4

According to a JSPerf snippet (and some others), default JavaScript map() implementation is 21% slower than using a basic for.

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Looking at the official polyfill, I immediately understand why map() is that slow.

Polyfill strange part

line 15: var O = Object(this);

Initial object is converted (and duplicated) in a JavaScript object.

line 42: while (k < len) {

Right, starting from 0, it iterates over the full array length, seems legit!

line 52: if (k in O) {

That's the point. This check is so slow and is repeated for each operation. The in operation may use a sequential search in the array, which is that slow and affects global performances.

Iterating over an array from 0 to array.length doesn't imply to check, each time, whether the index does exist.

Why is this check useful?

  • It seems to me that this is a pretty direct translation of the algorithm in the specification, IOW, the algorithm it must execute. You are allowed to change the algorithm, of course, or make optimizations, provided that you do always, under any possible circumstance return the same result as the algorithm in the spec. Do you see any obvious improvements? – Jörg W Mittag Apr 13 '17 at 14:43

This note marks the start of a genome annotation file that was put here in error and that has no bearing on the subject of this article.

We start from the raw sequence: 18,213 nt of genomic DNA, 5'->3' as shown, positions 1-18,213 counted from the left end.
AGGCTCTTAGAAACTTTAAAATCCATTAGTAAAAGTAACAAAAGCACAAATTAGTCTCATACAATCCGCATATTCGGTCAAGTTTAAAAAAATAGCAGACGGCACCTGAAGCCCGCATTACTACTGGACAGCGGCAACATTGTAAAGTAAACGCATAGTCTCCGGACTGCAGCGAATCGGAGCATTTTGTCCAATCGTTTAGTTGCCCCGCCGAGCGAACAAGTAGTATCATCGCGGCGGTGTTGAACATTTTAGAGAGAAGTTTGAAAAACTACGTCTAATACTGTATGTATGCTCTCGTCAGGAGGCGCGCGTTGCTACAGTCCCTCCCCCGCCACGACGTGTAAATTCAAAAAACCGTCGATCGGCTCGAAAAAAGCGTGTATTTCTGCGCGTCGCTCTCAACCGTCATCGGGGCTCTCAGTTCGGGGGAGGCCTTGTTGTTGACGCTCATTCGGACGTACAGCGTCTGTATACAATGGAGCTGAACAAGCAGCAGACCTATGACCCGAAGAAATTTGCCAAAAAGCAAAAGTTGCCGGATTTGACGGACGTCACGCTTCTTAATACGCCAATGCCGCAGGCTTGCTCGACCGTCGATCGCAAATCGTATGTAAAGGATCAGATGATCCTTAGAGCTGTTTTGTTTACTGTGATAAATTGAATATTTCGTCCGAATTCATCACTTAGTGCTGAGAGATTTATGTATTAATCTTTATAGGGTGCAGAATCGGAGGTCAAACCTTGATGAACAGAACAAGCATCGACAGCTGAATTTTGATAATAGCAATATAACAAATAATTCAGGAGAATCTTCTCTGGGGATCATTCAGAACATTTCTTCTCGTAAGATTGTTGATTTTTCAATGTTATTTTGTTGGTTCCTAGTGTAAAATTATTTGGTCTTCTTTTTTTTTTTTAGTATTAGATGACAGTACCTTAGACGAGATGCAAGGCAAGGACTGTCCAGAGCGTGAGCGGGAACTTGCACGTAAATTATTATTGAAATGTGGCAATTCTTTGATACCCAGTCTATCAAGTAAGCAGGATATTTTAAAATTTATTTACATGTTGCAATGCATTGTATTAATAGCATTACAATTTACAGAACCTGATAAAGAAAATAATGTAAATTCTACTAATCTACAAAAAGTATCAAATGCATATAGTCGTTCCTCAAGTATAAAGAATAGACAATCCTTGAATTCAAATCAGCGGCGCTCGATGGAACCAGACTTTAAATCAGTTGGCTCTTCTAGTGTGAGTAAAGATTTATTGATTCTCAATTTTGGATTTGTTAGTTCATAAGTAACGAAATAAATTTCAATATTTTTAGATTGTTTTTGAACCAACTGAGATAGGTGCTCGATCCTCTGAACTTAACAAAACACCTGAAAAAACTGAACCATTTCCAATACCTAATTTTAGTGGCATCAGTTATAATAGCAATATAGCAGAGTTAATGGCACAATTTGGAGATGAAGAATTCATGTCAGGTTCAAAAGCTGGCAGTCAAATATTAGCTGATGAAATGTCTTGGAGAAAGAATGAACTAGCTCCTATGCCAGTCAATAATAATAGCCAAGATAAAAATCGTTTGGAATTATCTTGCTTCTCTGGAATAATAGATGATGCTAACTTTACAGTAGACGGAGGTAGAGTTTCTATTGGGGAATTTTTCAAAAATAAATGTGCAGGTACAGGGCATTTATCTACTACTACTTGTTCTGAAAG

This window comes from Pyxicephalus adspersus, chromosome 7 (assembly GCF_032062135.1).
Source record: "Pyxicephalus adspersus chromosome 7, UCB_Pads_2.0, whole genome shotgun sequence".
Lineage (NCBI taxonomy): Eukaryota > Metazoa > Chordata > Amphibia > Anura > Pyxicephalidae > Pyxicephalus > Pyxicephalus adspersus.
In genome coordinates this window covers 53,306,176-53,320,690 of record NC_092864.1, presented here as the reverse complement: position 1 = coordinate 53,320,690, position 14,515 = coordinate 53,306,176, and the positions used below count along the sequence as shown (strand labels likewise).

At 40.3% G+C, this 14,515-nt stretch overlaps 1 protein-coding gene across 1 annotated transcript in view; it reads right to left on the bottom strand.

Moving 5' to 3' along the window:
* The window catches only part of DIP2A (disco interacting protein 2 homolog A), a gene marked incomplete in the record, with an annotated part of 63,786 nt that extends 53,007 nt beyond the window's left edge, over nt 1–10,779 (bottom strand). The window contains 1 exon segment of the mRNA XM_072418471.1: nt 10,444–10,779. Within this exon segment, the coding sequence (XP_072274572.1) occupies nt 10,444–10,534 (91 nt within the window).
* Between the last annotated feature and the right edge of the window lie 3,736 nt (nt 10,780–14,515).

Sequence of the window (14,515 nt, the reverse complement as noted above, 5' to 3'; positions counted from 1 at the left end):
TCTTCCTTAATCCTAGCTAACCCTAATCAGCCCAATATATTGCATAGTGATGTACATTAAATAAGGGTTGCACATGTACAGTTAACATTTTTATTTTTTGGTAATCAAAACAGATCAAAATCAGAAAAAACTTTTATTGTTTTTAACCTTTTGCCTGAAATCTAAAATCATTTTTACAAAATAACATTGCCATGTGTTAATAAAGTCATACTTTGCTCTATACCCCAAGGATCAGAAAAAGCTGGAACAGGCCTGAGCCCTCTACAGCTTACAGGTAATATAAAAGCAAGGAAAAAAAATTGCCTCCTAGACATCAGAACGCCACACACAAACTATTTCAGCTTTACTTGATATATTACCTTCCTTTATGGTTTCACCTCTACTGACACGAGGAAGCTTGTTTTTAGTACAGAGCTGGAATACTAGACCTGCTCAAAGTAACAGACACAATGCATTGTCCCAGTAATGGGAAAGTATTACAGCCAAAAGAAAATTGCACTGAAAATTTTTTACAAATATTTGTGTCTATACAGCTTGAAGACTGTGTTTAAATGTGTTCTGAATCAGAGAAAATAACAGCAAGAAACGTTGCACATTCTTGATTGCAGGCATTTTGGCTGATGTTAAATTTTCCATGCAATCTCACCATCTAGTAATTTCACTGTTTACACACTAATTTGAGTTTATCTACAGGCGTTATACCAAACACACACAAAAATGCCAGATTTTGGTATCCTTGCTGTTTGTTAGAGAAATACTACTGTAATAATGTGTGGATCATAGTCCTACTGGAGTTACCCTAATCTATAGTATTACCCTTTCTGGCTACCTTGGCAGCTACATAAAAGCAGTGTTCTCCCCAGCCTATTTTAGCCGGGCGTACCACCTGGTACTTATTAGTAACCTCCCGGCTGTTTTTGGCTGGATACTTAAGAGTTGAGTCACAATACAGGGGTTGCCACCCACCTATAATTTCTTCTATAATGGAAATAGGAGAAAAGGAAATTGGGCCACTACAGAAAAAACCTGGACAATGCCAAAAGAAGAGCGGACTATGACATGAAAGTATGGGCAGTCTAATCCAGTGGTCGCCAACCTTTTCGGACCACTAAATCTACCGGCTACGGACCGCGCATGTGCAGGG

• @JörgWMittag Thanks for this clarification! I guess most developers use map() function on arrays most of the time, so an improvement could be to create a dedicated amap() function (for array map) which does the same treatment but without the double-check, so that performances are not affected, what do you think? – sweepy_ Apr 13 '17 at 15:07
  • I think we could hide the slow 'in' test behind 'undefined' for big speedup except on very sparse arrays. if (O[k]!==undefined || k in O) – strainer Jun 21 '17 at 13:23
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An array is still an Object, so you can delete it keys. For example:

var x = [0,1,2,3,4];
delete x[2];
x.map(function (x) { return x + 10; });

The property with the key '2' is no longer defined. For Arrays that means there is an empty slot.

The specification also allows you to modify the array you map over during mapping:

The range of elements processed by map is set before the first call to callbackfn . Elements which are appended to the array after the call to map begins will not be visited by callbackfn . If existing elements of the array are changed, their value as passed to callbackfn will be the value at the time map visits them; elements that are deleted after the call to map begins and before being visited are not visited.

The specification for map also ends with following comment on the map function, which may offer further explanation for the rationale:

The map function is intentionally generic; it does not require that its this value be an Array object. Therefore it can be transferred to other kinds of objects for use as a method. Whether the map function can be applied successfully to a host object is implementation-dependent.

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